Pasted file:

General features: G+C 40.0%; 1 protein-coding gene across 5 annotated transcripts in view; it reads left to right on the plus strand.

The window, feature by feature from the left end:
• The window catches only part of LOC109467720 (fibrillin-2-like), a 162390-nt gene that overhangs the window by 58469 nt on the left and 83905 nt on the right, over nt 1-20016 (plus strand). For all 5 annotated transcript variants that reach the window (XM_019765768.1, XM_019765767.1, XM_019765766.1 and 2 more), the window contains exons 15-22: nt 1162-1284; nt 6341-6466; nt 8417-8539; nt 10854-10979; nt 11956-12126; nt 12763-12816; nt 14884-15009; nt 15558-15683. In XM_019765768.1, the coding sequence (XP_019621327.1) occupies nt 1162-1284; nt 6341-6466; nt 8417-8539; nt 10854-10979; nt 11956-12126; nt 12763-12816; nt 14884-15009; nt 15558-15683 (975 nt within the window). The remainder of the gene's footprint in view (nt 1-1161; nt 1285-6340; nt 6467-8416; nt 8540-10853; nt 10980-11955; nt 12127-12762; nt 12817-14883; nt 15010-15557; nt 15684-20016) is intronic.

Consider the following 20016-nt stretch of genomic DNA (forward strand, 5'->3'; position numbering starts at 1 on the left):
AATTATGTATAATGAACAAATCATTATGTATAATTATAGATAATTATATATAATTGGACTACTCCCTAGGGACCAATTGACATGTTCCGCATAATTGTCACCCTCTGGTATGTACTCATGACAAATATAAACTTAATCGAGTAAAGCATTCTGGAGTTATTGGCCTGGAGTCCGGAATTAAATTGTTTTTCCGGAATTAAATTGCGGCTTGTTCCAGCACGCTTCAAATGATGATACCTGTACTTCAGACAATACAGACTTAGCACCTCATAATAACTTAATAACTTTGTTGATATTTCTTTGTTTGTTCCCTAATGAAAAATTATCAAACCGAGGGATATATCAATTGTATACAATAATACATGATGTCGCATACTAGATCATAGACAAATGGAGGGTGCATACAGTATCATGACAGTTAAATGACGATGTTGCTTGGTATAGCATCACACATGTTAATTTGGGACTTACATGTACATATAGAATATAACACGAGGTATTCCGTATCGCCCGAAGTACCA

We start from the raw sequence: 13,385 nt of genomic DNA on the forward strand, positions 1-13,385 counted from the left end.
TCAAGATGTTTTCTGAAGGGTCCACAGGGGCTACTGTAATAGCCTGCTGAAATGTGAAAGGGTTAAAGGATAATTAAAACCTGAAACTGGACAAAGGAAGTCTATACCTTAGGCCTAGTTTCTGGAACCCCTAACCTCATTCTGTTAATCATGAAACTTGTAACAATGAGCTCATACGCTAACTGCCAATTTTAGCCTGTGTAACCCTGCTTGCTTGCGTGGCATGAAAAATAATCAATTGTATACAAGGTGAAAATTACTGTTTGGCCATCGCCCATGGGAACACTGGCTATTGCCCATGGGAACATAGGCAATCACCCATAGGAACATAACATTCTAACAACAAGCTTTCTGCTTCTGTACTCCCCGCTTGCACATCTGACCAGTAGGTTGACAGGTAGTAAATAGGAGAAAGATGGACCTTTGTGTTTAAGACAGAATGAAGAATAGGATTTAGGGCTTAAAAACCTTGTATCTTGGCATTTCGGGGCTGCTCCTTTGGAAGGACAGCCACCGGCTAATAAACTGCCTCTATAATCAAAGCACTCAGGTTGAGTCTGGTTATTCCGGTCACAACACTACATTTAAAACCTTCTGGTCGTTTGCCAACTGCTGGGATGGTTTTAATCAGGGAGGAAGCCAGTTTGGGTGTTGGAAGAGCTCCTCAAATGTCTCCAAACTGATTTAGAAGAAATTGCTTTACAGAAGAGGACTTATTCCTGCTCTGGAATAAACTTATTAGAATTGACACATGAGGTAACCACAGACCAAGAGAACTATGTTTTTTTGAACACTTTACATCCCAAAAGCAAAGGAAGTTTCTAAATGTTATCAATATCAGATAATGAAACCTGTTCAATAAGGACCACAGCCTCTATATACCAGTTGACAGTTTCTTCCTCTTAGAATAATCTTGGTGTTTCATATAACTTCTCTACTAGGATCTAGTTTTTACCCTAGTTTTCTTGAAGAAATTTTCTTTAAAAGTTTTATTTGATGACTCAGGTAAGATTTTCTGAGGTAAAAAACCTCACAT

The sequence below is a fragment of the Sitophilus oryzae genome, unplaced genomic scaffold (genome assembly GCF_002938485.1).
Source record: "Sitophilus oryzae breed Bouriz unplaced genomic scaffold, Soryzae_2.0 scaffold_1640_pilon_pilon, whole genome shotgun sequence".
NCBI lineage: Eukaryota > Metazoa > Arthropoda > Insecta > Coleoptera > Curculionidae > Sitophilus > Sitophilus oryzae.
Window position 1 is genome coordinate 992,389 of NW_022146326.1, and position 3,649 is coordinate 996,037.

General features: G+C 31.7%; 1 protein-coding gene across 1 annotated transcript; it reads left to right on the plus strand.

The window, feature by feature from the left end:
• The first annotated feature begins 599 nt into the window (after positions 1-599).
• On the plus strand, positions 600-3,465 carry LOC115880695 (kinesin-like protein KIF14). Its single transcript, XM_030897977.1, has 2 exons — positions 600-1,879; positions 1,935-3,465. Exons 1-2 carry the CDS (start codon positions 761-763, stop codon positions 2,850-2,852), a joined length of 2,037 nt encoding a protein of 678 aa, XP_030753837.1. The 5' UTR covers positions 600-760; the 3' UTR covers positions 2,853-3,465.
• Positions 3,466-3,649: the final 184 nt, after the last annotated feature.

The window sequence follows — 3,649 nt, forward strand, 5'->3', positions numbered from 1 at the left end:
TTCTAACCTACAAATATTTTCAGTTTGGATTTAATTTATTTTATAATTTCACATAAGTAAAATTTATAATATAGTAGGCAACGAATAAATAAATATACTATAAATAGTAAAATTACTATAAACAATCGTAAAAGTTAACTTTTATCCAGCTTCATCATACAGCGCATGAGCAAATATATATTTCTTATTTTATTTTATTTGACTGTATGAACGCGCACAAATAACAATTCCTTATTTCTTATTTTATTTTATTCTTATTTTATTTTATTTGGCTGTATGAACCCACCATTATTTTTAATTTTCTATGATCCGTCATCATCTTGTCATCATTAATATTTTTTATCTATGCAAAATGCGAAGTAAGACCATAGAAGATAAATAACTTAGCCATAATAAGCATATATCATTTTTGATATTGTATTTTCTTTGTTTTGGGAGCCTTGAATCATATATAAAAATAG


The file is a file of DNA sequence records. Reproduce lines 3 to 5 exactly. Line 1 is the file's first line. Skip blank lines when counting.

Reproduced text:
• The window catches only part of LOC109467720 (fibrillin-2-like), a 162390-nt gene that overhangs the window by 58469 nt on the left and 83905 nt on the right, over nt 1-20016 (plus strand). For all 5 annotated transcript variants that reach the window (XM_019765768.1, XM_019765767.1, XM_019765766.1 and 2 more), the window contains exons 15-22: nt 1162-1284; nt 6341-6466; nt 8417-8539; nt 10854-10979; nt 11956-12126; nt 12763-12816; nt 14884-15009; nt 15558-15683. In XM_019765768.1, the coding sequence (XP_019621327.1) occupies nt 1162-1284; nt 6341-6466; nt 8417-8539; nt 10854-10979; nt 11956-12126; nt 12763-12816; nt 14884-15009; nt 15558-15683 (975 nt within the window). The remainder of the gene's footprint in view (nt 1-1161; nt 1285-6340; nt 6467-8416; nt 8540-10853; nt 10980-11955; nt 12127-12762; nt 12817-14883; nt 15010-15557; nt 15684-20016) is intronic.

Consider the following 20016-nt stretch of genomic DNA (forward strand, 5'->3'; position numbering starts at 1 on the left):
AATTATGTATAATGAACAAATCATTATGTATAATTATAGATAATTATATATAATTGGACTACTCCCTAGGGACCAATTGACATGTTCCGCATAATTGTCACCCTCTGGTATGTACTCATGACAAATATAAACTTAATCGAGTAAAGCATTCTGGAGTTATTGGCCTGGAGTCCGGAATTAAATTGTTTTTCCGGAATTAAATTGCGGCTTGTTCCAGCACGCTTCAAATGATGATACCTGTACTTCAGACAATACAGACTTAGCACCTCATAATAACTTAATAACTTTGTTGATATTTCTTTGTTTGTTCCCTAATGAAAAATTATCAAACCGAGGGATATATCAATTGTATACAATAATACATGATGTCGCATACTAGATCATAGACAAATGGAGGGTGCATACAGTATCATGACAGTTAAATGACGATGTTGCTTGGTATAGCATCACACATGTTAATTTGGGACTTACATGTACATATAGAATATAACACGAGGTATTCCGTATCGCCCGAAGTACCA